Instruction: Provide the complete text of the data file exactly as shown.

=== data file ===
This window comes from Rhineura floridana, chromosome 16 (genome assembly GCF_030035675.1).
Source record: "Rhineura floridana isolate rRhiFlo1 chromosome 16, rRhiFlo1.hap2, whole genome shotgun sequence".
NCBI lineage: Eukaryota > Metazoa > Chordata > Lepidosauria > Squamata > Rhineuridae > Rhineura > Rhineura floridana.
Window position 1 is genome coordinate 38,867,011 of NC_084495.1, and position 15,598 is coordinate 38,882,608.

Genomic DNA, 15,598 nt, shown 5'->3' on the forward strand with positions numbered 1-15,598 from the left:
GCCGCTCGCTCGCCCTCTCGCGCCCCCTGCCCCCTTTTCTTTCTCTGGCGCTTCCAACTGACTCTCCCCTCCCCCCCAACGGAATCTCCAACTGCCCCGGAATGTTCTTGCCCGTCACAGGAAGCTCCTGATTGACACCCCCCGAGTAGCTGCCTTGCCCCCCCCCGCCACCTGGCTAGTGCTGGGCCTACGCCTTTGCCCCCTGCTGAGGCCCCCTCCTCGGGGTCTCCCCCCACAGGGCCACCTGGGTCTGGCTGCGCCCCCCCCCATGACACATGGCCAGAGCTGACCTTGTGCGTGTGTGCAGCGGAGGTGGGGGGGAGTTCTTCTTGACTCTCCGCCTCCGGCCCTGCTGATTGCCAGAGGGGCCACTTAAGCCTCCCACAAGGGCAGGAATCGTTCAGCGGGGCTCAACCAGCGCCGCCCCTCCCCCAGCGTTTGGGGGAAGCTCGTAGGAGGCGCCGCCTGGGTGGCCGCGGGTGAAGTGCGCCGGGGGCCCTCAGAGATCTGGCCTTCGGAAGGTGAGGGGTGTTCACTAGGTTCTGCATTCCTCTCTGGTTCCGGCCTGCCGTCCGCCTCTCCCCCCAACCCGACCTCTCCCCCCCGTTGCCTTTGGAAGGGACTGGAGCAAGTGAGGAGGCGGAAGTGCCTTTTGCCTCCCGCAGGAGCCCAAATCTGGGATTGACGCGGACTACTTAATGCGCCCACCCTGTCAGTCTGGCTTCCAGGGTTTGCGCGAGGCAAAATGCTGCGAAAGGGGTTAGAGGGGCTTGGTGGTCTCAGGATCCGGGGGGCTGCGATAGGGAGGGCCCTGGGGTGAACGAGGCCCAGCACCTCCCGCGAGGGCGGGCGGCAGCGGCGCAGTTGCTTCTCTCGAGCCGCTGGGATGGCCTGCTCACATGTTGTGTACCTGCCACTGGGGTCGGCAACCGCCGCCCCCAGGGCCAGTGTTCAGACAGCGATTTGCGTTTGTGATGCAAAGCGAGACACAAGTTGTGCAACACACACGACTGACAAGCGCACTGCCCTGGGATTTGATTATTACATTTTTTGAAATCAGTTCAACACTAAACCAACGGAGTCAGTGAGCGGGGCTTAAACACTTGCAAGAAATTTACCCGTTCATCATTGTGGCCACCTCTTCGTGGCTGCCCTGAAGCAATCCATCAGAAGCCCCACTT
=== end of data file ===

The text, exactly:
This window comes from Rhineura floridana, chromosome 16 (genome assembly GCF_030035675.1).
Source record: "Rhineura floridana isolate rRhiFlo1 chromosome 16, rRhiFlo1.hap2, whole genome shotgun sequence".
NCBI lineage: Eukaryota > Metazoa > Chordata > Lepidosauria > Squamata > Rhineuridae > Rhineura > Rhineura floridana.
Window position 1 is genome coordinate 38,867,011 of NC_084495.1, and position 15,598 is coordinate 38,882,608.

Genomic DNA, 15,598 nt, shown 5'->3' on the forward strand with positions numbered 1-15,598 from the left:
GCCGCTCGCTCGCCCTCTCGCGCCCCCTGCCCCCTTTTCTTTCTCTGGCGCTTCCAACTGACTCTCCCCTCCCCCCCAACGGAATCTCCAACTGCCCCGGAATGTTCTTGCCCGTCACAGGAAGCTCCTGATTGACACCCCCCGAGTAGCTGCCTTGCCCCCCCCCGCCACCTGGCTAGTGCTGGGCCTACGCCTTTGCCCCCTGCTGAGGCCCCCTCCTCGGGGTCTCCCCCCACAGGGCCACCTGGGTCTGGCTGCGCCCCCCCCCATGACACATGGCCAGAGCTGACCTTGTGCGTGTGTGCAGCGGAGGTGGGGGGGAGTTCTTCTTGACTCTCCGCCTCCGGCCCTGCTGATTGCCAGAGGGGCCACTTAAGCCTCCCACAAGGGCAGGAATCGTTCAGCGGGGCTCAACCAGCGCCGCCCCTCCCCCAGCGTTTGGGGGAAGCTCGTAGGAGGCGCCGCCTGGGTGGCCGCGGGTGAAGTGCGCCGGGGGCCCTCAGAGATCTGGCCTTCGGAAGGTGAGGGGTGTTCACTAGGTTCTGCATTCCTCTCTGGTTCCGGCCTGCCGTCCGCCTCTCCCCCCAACCCGACCTCTCCCCCCCGTTGCCTTTGGAAGGGACTGGAGCAAGTGAGGAGGCGGAAGTGCCTTTTGCCTCCCGCAGGAGCCCAAATCTGGGATTGACGCGGACTACTTAATGCGCCCACCCTGTCAGTCTGGCTTCCAGGGTTTGCGCGAGGCAAAATGCTGCGAAAGGGGTTAGAGGGGCTTGGTGGTCTCAGGATCCGGGGGGCTGCGATAGGGAGGGCCCTGGGGTGAACGAGGCCCAGCACCTCCCGCGAGGGCGGGCGGCAGCGGCGCAGTTGCTTCTCTCGAGCCGCTGGGATGGCCTGCTCACATGTTGTGTACCTGCCACTGGGGTCGGCAACCGCCGCCCCCAGGGCCAGTGTTCAGACAGCGATTTGCGTTTGTGATGCAAAGCGAGACACAAGTTGTGCAACACACACGACTGACAAGCGCACTGCCCTGGGATTTGATTATTACATTTTTTGAAATCAGTTCAACACTAAACCAACGGAGTCAGTGAGCGGGGCTTAAACACTTGCAAGAAATTTACCCGTTCATCATTGTGGCCACCTCTTCGTGGCTGCCCTGAAGCAATCCATCAGAAGCCCCACTT